Metrorail’s independent watchdog agency remains concerned Metro is not doing enough to resolve issues brought to the forefront by a December smoke incident that has been called eerily similar to the fatal Yellow Line smoke incident near the L’Enfant Plaza station in 2015.
“One of our major focuses remains safety concerns in the Rail Operations Control Center,” said Washington Metrorail Safety Commission CEO David Mayer, at a virtual meeting of the body Thursday. “We are also concerned about resistance to change from some members of management.”
The commission’s annual safety report cites “dangerous dysfunction” in the control center during the Dec. 10 smoke incident, along with “chaos and confusion with managers yelling and issuing conflicting instructions.”
Passengers were stuck on the Red Line train for nearly an hour as it crawled back toward the Friendship Heights station. The commission says that during the incident, power was restored to the third rail while first responders were still on the tracks.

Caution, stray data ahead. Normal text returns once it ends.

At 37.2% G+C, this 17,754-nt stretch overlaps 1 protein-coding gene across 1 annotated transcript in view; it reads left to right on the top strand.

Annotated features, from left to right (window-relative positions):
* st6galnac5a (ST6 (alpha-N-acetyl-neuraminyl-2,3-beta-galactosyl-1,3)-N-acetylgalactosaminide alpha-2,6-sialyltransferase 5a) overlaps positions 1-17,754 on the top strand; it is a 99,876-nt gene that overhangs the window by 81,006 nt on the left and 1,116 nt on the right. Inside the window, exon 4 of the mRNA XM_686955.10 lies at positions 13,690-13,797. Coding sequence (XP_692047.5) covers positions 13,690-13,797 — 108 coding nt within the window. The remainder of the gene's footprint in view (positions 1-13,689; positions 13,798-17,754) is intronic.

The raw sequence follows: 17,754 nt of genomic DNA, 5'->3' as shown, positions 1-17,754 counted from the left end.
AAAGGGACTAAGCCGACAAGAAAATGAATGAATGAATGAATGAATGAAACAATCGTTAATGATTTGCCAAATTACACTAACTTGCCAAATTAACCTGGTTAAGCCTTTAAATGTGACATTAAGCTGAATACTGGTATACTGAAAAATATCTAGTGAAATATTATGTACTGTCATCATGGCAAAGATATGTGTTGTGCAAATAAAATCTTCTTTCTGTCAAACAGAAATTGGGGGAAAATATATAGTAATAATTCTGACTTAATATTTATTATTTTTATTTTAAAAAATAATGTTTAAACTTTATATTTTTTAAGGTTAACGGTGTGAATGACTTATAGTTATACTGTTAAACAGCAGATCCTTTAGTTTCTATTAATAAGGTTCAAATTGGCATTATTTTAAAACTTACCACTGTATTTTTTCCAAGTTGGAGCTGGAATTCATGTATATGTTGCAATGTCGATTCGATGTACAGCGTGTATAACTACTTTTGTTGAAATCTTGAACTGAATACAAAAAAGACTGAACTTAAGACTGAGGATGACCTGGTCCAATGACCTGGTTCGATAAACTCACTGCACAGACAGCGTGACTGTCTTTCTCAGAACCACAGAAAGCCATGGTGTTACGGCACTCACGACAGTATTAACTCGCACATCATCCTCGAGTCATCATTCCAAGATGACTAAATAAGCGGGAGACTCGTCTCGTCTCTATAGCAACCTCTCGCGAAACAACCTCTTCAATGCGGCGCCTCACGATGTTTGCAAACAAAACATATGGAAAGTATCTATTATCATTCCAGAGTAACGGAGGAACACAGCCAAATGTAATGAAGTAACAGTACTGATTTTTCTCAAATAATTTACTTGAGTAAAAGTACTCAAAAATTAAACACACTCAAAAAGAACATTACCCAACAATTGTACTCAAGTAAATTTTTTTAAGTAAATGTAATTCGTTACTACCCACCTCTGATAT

“We are also discovering additional concerns about the ROCC as we continue our audit work,” Mayer said.
“Our months of investigative work in the ROCC is not yet over, and we expect to identify additional significant issues that must be addressed,” added the commission’s chief operating officer, Sharmila Samarasinghe.
Last month, the WMSC issued findings expressing concerns about the power restoration process and a lack of training on the use of emergency ventilation fans.
Metro has outlined initial steps it will be taking in response to the commission’s May findings, Samarasinghe said Thursday, “but we remain concerned that their proposed corrective action plans fall short of what is required to create substantive and lasting change.”
She pointed a finger at Metro management, as well. “Some Metrorail managers have suggested limiting management attendance at training that could address some of the dysfunction in the ROCC,” Samarasinghe said.